Although violence against women is very much in the global spotlight, there is reason to hope for change, as women step up to the front line of defense against attacks. The World Health Organization acknowledges the problem is an epidemic. One in three women worldwide may expect to experience violence, often from a husband or male partner.
However, if one can say there is a positive outcome of the violence, it is the unifying force that has been created by women taking a stand together. Serra Sippel, president of the Center for Health and Gender Equity in Washington, says that people worldwide are beginning to hold governments accountable for the violence.
Violence against women is not new or unique to any culture. It has existed through the eras as women have been used as scapegoats. Since the beginning of time, girls and women have been in a serving role and when their behavior is not met with approval, often without warning, they suffer vicious reproach and physical aggression.
When women interact among themselves, in many cultures they form inclusive, community-focused groups. The basis is nurturance and management of home life, passed on from generation to generation. From time to time, the skills of nurturing and management are developed on a large scale to fight back against oppression.
An example of this historically is Leymah Roberta Gbowee, a Liberian activist who led a women’s peace movement that brought an end to the 2003 Liberian Civil War. Her story has been documented in the film, Pray the Devil Back to Hell, directed by Abigail Disney. This is part of a 2011 PBS series entitled Women, War & Peace.
Another example of women stepping up to the front line globally is Dr. Reverend Gloria E. White-Hammond. Pastor Gloria is a Boston minister and pediatrician who dedicated over ten years to supporting families in Darfur. She served in the battle to end the genocide in South Sudan. Her story has been chronicled by journalist/minister/filmmaker Liz Walker in a documentary, A Glory from the God. (See video below of a review of the documentary.)
Pastor Gloria and Liz Walker have joined together to form My Sister’s Keeper, an organization dedicated to assist women who face dire socioeconomic conditions. The organization built a school for girls in South Sudan.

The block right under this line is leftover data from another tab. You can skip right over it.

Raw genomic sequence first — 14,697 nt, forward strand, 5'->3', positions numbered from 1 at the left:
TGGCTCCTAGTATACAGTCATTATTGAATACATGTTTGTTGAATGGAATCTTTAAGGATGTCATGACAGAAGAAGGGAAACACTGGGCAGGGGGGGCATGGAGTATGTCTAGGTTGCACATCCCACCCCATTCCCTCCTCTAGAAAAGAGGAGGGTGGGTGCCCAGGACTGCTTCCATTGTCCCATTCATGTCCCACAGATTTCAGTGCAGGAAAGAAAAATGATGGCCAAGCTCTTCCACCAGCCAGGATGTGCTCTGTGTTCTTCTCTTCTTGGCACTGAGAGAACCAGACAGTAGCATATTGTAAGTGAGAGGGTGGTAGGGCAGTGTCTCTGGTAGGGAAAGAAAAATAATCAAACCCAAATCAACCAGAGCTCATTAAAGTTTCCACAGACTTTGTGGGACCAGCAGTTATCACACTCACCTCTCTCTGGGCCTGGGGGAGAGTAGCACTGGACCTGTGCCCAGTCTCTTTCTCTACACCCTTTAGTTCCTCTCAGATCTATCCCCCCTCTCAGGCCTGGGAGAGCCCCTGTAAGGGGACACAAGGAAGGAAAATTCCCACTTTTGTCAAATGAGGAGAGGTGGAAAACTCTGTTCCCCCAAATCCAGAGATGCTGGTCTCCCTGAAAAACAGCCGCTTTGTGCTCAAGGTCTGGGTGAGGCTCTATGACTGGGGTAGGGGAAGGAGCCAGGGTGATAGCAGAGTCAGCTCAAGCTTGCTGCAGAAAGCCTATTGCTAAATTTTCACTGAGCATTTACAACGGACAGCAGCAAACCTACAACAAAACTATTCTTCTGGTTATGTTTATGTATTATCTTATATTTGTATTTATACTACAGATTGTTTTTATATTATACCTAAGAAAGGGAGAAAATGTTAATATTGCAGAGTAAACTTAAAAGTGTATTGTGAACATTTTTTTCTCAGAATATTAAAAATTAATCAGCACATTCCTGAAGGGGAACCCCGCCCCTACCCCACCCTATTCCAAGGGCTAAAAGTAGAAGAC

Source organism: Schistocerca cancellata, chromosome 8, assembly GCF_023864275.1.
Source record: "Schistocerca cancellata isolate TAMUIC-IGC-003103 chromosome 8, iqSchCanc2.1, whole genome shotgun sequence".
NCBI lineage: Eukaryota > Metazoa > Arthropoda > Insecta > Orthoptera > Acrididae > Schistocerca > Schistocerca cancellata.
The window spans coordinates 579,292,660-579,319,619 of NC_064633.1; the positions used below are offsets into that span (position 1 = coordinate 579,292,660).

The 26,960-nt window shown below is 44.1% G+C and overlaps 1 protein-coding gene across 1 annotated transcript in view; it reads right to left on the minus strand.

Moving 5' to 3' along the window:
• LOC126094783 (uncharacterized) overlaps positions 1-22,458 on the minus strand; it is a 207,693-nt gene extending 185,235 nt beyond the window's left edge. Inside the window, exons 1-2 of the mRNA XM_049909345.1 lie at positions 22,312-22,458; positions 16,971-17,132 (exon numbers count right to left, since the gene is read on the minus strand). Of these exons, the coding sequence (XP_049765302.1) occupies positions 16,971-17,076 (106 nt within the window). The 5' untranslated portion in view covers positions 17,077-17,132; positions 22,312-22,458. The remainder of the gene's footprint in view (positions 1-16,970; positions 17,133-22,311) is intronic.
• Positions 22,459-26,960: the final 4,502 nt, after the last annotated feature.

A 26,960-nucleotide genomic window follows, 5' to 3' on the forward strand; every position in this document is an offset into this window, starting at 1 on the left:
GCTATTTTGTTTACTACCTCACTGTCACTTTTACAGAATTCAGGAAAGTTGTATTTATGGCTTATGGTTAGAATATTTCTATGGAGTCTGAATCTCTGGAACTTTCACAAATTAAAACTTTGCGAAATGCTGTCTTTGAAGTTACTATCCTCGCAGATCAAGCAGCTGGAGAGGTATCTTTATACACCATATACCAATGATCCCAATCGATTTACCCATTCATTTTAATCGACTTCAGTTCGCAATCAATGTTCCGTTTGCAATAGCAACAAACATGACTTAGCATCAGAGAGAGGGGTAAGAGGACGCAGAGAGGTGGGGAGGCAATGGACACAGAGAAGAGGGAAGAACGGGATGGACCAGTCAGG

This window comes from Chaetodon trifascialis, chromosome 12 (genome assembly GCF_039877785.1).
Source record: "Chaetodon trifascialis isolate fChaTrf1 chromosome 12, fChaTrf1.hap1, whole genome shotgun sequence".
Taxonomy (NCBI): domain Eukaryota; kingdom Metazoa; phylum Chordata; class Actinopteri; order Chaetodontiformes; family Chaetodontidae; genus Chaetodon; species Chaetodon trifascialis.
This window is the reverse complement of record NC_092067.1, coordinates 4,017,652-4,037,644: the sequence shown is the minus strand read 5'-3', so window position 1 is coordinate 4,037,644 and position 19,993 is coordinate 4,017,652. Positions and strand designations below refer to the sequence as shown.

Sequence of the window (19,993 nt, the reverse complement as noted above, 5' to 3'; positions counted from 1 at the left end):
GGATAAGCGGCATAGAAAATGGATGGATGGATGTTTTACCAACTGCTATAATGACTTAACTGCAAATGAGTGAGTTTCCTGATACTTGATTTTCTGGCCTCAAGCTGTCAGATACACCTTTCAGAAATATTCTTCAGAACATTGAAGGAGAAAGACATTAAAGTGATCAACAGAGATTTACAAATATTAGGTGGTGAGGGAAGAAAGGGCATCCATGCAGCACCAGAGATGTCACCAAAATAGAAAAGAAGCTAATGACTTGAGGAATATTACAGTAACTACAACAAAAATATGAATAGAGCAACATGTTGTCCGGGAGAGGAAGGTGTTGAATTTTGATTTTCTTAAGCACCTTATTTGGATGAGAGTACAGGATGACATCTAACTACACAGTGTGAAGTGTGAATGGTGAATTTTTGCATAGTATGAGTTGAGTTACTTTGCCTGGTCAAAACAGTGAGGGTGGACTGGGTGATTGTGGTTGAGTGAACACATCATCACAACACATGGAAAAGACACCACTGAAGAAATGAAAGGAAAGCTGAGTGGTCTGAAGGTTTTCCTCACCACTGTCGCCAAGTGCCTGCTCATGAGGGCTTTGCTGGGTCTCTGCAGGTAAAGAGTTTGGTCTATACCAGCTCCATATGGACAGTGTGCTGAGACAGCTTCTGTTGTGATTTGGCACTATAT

And, in their documentary, Girl Rising, the Ten Times Ten team effectively demonstrates with real life stories and statistics how the education of girls can not only break the cycle of poverty (within just one generation), but also that of violence against females on a global scale. (See video below.)
In the U.S. there is heated debate about where violent incidents, even massive ones that women experience in this country – fit in the global scheme of attacks against women. While any violence is on a continuum and by all rights, there should be zero tolerance for any such harm, the key difference is the systemic acceptance of violence.
While sexism – just as racism and other forms of institutional oppression – is historically and currently present in the U.S., as elsewhere, the United States is fortunate to have checks and balances. For the most part, the inequities that exist in this country relate to personal relationships and workplace disempowerment, and are insidious. This is in contrast to societal devaluation of females that leads to the death of over 30 percent of women worldwide.
Liesl Gerntholtz of Human Rights Watch serves as executive director of their Women’s Rights Division. She speaks about the importance of people recognizing the connection between the way women are treated and the violence to which they are subjected.
Ms. Gerntholtz acknowledges the importance of women and their male allies joining together in solidarity to express their anger at the mistreatment, and she said that it is essential to engage additional men, and boys, in the effort to break down prejudice and to take a stand against violence against women.
Upcoming global events that can bring hope for women’s situations include public outrage, government legislation to increase prison terms for those who violate women (India), campaigns against sexual violence at the university level (United States), legislation for international violence against women (U.S. diplomacy efforts), and an upcoming Global Summit to End Sexual Violence in Conflict (England, June 10-13).
While global fear of violence against women and its causes have not been reduced, there is reason to believe that change is ahead as women step up to the front line. By taking risks and using the skills that have been passed down to women through the generations, hope is inspired as well as the belief that, in time, an end to senseless violence is in sight.
A Glory From the God, review
Girl Rising (Official Trailer)
Opinion by Fern Remedi-Brown